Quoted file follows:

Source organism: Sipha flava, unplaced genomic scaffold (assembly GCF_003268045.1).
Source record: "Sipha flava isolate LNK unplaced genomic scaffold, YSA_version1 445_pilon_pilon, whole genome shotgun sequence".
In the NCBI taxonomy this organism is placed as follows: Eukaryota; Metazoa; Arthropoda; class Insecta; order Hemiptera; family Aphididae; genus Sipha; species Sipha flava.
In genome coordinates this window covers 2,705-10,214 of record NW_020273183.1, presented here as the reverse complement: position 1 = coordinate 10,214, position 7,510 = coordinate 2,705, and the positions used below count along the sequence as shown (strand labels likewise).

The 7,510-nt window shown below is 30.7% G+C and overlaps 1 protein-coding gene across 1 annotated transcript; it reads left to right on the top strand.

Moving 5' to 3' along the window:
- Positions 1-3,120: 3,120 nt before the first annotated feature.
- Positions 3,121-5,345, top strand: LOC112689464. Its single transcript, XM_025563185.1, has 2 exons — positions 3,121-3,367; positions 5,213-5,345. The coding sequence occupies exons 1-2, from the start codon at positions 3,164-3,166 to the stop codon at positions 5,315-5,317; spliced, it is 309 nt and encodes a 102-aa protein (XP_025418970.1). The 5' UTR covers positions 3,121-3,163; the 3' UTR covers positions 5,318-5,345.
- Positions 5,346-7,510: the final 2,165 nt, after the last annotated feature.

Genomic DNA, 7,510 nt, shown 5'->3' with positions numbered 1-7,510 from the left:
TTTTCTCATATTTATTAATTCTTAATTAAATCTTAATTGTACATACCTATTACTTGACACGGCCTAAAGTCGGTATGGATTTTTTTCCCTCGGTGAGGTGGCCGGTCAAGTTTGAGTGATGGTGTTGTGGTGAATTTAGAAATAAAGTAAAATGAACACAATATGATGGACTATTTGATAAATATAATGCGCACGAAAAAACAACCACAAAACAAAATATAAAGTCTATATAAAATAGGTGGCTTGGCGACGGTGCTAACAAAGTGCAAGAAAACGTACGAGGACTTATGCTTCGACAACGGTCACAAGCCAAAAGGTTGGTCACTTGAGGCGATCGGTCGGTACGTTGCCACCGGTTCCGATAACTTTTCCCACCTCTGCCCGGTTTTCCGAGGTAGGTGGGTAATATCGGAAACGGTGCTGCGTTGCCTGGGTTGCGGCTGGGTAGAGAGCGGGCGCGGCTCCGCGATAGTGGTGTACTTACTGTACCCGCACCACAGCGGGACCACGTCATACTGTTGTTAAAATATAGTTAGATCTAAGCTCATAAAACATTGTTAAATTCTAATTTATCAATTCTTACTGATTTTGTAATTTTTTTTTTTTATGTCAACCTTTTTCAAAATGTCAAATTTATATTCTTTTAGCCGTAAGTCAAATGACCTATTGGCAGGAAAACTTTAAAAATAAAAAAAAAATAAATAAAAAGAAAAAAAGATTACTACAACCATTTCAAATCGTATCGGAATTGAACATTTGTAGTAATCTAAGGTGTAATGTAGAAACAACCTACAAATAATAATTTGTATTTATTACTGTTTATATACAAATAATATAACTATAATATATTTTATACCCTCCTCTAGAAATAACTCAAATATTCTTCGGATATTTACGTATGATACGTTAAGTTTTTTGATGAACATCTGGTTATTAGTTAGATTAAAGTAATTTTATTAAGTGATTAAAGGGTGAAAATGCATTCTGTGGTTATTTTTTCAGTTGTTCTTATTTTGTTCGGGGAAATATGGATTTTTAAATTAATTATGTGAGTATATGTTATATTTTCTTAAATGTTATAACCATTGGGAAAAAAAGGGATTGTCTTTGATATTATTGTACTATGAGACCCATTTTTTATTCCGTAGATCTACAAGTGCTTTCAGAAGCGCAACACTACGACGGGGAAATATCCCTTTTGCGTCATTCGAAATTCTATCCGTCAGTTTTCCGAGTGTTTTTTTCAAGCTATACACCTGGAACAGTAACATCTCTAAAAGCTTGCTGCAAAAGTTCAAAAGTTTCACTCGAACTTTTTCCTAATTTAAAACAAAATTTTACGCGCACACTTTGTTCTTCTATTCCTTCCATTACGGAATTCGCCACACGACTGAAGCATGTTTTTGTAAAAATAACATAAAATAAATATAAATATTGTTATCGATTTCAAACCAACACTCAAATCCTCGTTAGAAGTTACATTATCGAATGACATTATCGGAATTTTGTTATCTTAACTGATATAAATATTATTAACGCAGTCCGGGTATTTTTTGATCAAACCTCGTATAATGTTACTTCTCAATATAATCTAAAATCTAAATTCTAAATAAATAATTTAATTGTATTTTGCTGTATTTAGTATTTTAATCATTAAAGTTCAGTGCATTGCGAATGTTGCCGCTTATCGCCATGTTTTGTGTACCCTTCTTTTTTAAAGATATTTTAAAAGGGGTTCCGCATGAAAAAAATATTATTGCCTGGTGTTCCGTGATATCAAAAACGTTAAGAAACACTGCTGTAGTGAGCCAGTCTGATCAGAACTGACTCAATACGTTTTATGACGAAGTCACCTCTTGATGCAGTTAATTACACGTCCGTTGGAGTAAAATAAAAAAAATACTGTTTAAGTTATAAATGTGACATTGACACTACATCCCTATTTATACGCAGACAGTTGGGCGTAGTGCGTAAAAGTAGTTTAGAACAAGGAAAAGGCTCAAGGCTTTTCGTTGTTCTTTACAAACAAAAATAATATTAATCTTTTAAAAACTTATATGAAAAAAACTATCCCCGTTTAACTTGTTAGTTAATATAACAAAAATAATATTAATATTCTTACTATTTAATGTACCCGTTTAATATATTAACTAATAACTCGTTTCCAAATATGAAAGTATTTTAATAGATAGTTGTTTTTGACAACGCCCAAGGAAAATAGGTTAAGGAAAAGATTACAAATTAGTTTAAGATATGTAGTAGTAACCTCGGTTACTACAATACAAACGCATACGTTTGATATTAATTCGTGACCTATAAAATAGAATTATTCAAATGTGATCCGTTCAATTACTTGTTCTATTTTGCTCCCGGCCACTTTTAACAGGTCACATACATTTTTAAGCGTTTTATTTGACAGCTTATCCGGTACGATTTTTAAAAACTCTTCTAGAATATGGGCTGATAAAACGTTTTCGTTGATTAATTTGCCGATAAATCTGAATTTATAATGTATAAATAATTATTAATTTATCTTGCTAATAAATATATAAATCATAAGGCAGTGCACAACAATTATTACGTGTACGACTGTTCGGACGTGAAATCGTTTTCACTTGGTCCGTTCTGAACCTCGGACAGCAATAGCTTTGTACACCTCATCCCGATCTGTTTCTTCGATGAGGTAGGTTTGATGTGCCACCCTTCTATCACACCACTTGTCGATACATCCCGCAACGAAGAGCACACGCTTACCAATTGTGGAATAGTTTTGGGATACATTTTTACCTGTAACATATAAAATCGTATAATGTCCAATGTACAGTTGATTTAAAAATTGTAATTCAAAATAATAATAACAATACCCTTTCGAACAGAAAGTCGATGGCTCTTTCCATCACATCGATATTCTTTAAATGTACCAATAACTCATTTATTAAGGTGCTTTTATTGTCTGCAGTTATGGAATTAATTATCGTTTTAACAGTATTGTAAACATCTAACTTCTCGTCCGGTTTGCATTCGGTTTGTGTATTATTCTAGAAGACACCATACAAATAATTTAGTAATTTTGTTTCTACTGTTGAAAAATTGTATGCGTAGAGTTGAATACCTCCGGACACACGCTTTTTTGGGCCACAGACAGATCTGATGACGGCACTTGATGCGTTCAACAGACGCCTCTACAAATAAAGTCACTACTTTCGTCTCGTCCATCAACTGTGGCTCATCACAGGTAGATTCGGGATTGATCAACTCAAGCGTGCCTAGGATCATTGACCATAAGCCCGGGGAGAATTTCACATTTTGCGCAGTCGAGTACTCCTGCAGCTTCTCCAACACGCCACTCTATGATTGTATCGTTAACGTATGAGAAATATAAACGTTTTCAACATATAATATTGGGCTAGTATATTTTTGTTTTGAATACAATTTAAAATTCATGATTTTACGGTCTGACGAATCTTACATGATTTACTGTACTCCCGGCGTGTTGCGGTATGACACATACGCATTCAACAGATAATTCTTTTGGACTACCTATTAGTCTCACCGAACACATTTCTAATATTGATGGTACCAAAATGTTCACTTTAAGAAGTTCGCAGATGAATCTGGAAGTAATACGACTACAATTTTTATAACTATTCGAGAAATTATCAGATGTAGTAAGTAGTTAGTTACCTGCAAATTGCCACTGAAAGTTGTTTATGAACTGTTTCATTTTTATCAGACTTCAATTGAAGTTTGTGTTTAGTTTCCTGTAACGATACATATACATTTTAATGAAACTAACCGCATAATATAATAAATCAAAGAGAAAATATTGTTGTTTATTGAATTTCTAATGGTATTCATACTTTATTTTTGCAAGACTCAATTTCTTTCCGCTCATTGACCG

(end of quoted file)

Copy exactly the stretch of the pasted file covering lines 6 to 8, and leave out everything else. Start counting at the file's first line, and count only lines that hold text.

Moving 5' to 3' along the window:
- Positions 1-3,120: 3,120 nt before the first annotated feature.
- Positions 3,121-5,345, top strand: LOC112689464. Its single transcript, XM_025563185.1, has 2 exons — positions 3,121-3,367; positions 5,213-5,345. The coding sequence occupies exons 1-2, from the start codon at positions 3,164-3,166 to the stop codon at positions 5,315-5,317; spliced, it is 309 nt and encodes a 102-aa protein (XP_025418970.1). The 5' UTR covers positions 3,121-3,163; the 3' UTR covers positions 5,318-5,345.